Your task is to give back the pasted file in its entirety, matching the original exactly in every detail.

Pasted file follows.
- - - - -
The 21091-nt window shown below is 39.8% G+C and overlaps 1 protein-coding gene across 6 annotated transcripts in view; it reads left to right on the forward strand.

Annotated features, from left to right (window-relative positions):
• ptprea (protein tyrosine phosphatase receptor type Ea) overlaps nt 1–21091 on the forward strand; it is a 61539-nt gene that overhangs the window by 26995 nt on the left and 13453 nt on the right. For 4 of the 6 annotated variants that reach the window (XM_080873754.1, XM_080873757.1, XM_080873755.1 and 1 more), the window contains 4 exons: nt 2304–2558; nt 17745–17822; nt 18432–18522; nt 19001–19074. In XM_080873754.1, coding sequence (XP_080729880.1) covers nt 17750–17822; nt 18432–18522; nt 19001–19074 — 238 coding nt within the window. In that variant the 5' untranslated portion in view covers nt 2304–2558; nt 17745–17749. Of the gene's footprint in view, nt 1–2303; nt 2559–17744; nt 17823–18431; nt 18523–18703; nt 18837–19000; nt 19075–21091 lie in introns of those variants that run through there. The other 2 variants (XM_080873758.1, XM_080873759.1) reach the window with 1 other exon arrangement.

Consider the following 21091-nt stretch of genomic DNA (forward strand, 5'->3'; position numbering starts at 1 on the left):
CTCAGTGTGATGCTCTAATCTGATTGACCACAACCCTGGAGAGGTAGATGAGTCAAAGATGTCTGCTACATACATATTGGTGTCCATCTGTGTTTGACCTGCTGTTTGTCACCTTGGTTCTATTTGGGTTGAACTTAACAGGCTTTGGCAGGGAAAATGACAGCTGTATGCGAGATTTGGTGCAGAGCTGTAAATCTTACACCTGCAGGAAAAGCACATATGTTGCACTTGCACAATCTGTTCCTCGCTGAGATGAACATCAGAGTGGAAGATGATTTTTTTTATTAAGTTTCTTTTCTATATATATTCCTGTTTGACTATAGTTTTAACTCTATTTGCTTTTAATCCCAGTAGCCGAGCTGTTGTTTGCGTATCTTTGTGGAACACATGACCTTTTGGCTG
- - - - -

The 21091-nt window shown below is 39.8% G+C and overlaps 1 protein-coding gene across 6 annotated transcripts in view; it reads left to right on the forward strand.

Annotated features, from left to right (window-relative positions):
• ptprea (protein tyrosine phosphatase receptor type Ea) overlaps nt 1–21091 on the forward strand; it is a 61539-nt gene that overhangs the window by 26995 nt on the left and 13453 nt on the right. For 4 of the 6 annotated variants that reach the window (XM_080873754.1, XM_080873757.1, XM_080873755.1 and 1 more), the window contains 4 exons: nt 2304–2558; nt 17745–17822; nt 18432–18522; nt 19001–19074. In XM_080873754.1, coding sequence (XP_080729880.1) covers nt 17750–17822; nt 18432–18522; nt 19001–19074 — 238 coding nt within the window. In that variant the 5' untranslated portion in view covers nt 2304–2558; nt 17745–17749. Of the gene's footprint in view, nt 1–2303; nt 2559–17744; nt 17823–18431; nt 18523–18703; nt 18837–19000; nt 19075–21091 lie in introns of those variants that run through there. The other 2 variants (XM_080873758.1, XM_080873759.1) reach the window with 1 other exon arrangement.

Consider the following 21091-nt stretch of genomic DNA (forward strand, 5'->3'; position numbering starts at 1 on the left):
CTCAGTGTGATGCTCTAATCTGATTGACCACAACCCTGGAGAGGTAGATGAGTCAAAGATGTCTGCTACATACATATTGGTGTCCATCTGTGTTTGACCTGCTGTTTGTCACCTTGGTTCTATTTGGGTTGAACTTAACAGGCTTTGGCAGGGAAAATGACAGCTGTATGCGAGATTTGGTGCAGAGCTGTAAATCTTACACCTGCAGGAAAAGCACATATGTTGCACTTGCACAATCTGTTCCTCGCTGAGATGAACATCAGAGTGGAAGATGATTTTTTTTATTAAGTTTCTTTTCTATATATATTCCTGTTTGACTATAGTTTTAACTCTATTTGCTTTTAATCCCAGTAGCCGAGCTGTTGTTTGCGTATCTTTGTGGAACACATGACCTTTTGGCTG